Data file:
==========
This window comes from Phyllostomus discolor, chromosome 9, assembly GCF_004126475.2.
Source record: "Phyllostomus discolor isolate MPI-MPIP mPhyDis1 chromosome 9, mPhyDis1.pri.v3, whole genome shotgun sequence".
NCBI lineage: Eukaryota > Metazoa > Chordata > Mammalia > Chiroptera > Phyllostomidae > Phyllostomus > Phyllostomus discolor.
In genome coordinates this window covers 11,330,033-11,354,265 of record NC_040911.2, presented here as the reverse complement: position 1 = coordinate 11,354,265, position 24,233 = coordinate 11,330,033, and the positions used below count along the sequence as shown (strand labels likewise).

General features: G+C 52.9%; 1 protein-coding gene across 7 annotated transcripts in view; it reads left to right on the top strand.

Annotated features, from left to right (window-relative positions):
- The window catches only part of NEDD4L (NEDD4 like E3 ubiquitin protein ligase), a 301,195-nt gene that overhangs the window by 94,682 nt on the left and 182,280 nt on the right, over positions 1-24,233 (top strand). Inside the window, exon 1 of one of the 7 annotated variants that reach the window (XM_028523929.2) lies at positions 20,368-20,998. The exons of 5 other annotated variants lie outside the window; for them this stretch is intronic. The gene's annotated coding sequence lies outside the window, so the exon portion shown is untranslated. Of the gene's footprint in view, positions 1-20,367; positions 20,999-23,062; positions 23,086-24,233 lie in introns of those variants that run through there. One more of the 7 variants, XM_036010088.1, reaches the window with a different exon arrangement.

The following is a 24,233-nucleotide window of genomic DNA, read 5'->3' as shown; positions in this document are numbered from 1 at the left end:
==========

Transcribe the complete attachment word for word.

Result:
This window comes from Phyllostomus discolor, chromosome 9, assembly GCF_004126475.2.
Source record: "Phyllostomus discolor isolate MPI-MPIP mPhyDis1 chromosome 9, mPhyDis1.pri.v3, whole genome shotgun sequence".
NCBI lineage: Eukaryota > Metazoa > Chordata > Mammalia > Chiroptera > Phyllostomidae > Phyllostomus > Phyllostomus discolor.
In genome coordinates this window covers 11,330,033-11,354,265 of record NC_040911.2, presented here as the reverse complement: position 1 = coordinate 11,354,265, position 24,233 = coordinate 11,330,033, and the positions used below count along the sequence as shown (strand labels likewise).

General features: G+C 52.9%; 1 protein-coding gene across 7 annotated transcripts in view; it reads left to right on the top strand.

Annotated features, from left to right (window-relative positions):
- The window catches only part of NEDD4L (NEDD4 like E3 ubiquitin protein ligase), a 301,195-nt gene that overhangs the window by 94,682 nt on the left and 182,280 nt on the right, over positions 1-24,233 (top strand). Inside the window, exon 1 of one of the 7 annotated variants that reach the window (XM_028523929.2) lies at positions 20,368-20,998. The exons of 5 other annotated variants lie outside the window; for them this stretch is intronic. The gene's annotated coding sequence lies outside the window, so the exon portion shown is untranslated. Of the gene's footprint in view, positions 1-20,367; positions 20,999-23,062; positions 23,086-24,233 lie in introns of those variants that run through there. One more of the 7 variants, XM_036010088.1, reaches the window with a different exon arrangement.

The following is a 24,233-nucleotide window of genomic DNA, read 5'->3' as shown; positions in this document are numbered from 1 at the left end: